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Great Expectations, A Tale of Two Cities, A Christmas Carol—Charles Dickens made a name for himself with many famous novels, but his life did not begin quite as grand.



  • Dickens was born in 1812 in Portsmouth, England to a middle-class family.

  • His father, John, was a clerk for the Naval Pay Office, a job that forced the family to move constantly.

  • When Dickens was 12 years old, his family moved to London. After relocating, his father was unable to provide for his family, landing all the Dickens family except young Charles in debtor’s prison.

  • He left school to work 10-hour days at a shoe polish factory to earn money to repay his family’s debt. Three months later, the family was released from prison and Dickens returned to school.


  • After a few years, Dickens again left school to work as a clerk in a law office. Unhappy with this work, he instead became a journalist, writing mostly about politics.

  • He also drew humorous sketches for magazines, which were compiled to create his first book, Sketches by Boz.

  • Dickens went on to become the editor of a literary magazine and published many of his novels in monthly installments.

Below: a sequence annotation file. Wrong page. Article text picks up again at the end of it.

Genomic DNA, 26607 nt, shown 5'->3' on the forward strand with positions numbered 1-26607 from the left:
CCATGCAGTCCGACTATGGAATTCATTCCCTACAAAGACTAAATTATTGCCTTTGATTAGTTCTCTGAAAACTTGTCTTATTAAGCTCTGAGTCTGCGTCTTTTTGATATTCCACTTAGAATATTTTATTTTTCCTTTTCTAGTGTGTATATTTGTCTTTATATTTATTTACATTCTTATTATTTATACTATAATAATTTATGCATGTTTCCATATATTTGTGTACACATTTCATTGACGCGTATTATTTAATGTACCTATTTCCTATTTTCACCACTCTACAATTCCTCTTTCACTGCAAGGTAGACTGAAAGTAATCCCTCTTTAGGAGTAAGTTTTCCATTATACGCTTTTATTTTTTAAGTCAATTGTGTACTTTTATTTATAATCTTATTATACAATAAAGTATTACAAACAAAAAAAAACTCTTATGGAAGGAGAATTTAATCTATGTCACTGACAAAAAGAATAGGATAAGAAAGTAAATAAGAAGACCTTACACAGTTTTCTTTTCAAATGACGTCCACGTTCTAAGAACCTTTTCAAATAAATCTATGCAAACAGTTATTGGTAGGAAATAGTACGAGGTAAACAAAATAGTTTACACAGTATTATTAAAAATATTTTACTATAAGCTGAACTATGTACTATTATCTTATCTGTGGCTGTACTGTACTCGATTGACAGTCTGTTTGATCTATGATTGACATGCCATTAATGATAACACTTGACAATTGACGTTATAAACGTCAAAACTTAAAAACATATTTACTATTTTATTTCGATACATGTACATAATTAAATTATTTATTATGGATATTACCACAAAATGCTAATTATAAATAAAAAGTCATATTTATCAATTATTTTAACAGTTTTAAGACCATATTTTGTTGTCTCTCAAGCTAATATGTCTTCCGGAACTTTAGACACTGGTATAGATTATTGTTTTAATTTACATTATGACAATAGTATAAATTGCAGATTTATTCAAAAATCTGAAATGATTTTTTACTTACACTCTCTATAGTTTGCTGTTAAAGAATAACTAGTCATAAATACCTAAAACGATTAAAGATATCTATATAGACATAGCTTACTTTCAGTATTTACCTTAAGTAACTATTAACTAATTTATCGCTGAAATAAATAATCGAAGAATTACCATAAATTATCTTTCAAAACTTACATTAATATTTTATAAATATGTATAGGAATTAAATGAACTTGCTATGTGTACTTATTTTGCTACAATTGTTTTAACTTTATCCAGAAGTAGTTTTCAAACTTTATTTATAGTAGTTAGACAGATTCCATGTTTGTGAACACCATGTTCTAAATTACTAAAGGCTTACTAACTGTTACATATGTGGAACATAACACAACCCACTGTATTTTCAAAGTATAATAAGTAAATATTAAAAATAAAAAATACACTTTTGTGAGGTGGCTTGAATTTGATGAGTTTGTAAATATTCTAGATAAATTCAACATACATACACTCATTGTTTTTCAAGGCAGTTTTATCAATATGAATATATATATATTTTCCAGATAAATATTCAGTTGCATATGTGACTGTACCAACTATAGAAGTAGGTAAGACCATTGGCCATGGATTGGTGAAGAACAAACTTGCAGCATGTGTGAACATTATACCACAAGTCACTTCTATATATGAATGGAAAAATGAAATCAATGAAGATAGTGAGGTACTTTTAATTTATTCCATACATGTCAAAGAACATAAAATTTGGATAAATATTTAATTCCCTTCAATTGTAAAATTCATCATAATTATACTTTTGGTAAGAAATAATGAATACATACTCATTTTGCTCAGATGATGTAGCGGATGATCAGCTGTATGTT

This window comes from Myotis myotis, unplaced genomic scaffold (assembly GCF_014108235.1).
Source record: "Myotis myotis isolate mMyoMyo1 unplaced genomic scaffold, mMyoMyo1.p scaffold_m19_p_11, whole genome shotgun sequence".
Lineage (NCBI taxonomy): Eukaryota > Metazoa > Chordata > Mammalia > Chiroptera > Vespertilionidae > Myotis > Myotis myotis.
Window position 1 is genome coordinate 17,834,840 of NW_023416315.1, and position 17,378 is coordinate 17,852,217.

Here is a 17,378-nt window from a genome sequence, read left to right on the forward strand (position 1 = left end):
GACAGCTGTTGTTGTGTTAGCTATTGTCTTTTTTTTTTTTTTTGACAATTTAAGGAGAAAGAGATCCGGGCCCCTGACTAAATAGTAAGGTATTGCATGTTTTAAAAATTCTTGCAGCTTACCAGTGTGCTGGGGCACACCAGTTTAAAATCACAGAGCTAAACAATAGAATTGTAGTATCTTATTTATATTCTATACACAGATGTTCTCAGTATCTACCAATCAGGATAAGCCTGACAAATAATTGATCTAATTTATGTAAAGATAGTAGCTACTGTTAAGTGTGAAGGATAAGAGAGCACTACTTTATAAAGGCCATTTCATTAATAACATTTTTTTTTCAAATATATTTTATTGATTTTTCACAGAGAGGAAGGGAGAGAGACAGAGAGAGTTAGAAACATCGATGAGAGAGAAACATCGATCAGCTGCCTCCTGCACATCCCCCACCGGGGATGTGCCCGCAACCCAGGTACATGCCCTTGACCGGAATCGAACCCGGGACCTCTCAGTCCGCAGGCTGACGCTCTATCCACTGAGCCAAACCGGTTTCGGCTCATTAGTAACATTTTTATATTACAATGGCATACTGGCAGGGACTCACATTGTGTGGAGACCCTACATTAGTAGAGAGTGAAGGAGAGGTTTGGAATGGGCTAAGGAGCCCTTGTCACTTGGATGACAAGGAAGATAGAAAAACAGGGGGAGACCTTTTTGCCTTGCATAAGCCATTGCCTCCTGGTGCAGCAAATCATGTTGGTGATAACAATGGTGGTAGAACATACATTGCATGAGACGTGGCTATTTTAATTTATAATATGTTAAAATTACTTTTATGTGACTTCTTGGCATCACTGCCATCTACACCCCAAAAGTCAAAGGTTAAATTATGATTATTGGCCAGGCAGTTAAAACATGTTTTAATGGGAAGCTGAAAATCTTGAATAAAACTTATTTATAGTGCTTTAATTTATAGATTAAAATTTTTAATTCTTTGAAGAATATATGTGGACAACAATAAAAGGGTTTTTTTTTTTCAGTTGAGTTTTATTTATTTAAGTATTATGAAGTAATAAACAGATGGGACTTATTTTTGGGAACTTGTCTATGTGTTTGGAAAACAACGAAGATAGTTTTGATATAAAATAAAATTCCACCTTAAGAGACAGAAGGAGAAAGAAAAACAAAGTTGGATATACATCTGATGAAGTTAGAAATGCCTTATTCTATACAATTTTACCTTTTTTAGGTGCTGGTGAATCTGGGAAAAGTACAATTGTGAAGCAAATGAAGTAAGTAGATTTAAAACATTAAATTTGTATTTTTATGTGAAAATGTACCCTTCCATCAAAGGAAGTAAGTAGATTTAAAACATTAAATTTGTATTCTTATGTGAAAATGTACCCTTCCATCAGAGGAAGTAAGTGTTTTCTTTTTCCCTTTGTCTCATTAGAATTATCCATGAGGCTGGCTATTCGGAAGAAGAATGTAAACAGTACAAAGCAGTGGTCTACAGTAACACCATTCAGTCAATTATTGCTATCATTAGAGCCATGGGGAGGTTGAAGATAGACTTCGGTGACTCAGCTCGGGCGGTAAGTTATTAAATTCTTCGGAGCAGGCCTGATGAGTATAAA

• He published his first novel, The Pickwick Papers, in 1836, and followed that publication with several other novels during this time, including Oliver Twist and The Old Curiosity Shop.

  • While writing The Pickwick Papers, Dickens married Catherine Thomson Hogarth.



  • Dickens and Catherine visited the United States in 1842, which inspired Dickens to write American Notes, a travelogue in which he criticized the US for the country’s practice of slavery, widespread violence and frequent spitting, among other things.

  • Upon his return to London, he penned A Christmas Carol, hoping the profits would boost his family’s financial situation. However, after footing the bill for book production himself and keeping the cost of the book low so all could afford it, Dickens made very little money.

  • Yet, he continued to write and give public readings of his work. During this time, Dickens’ family grew as he and Catherine raised 10 children. In 1858, Charles and Catherine divorced, which was unusual for public figures at that time.


  • In the later years of Dickens' life, he produced two of his most famous novels: A Tale of Two Cities and Great Expectations.

  • In 1870 as he worked on The Mystery of Edwin Drood, he suffered a stroke and passed away.

  • Charles Dickens was buried in Poet’s Corner in Westminster Abbey. A marker next to his grave reads, “He was a sympathizer to the poor, the suffering and the oppressed; and by his death, one of England’s greatest writers is lost to the world.”

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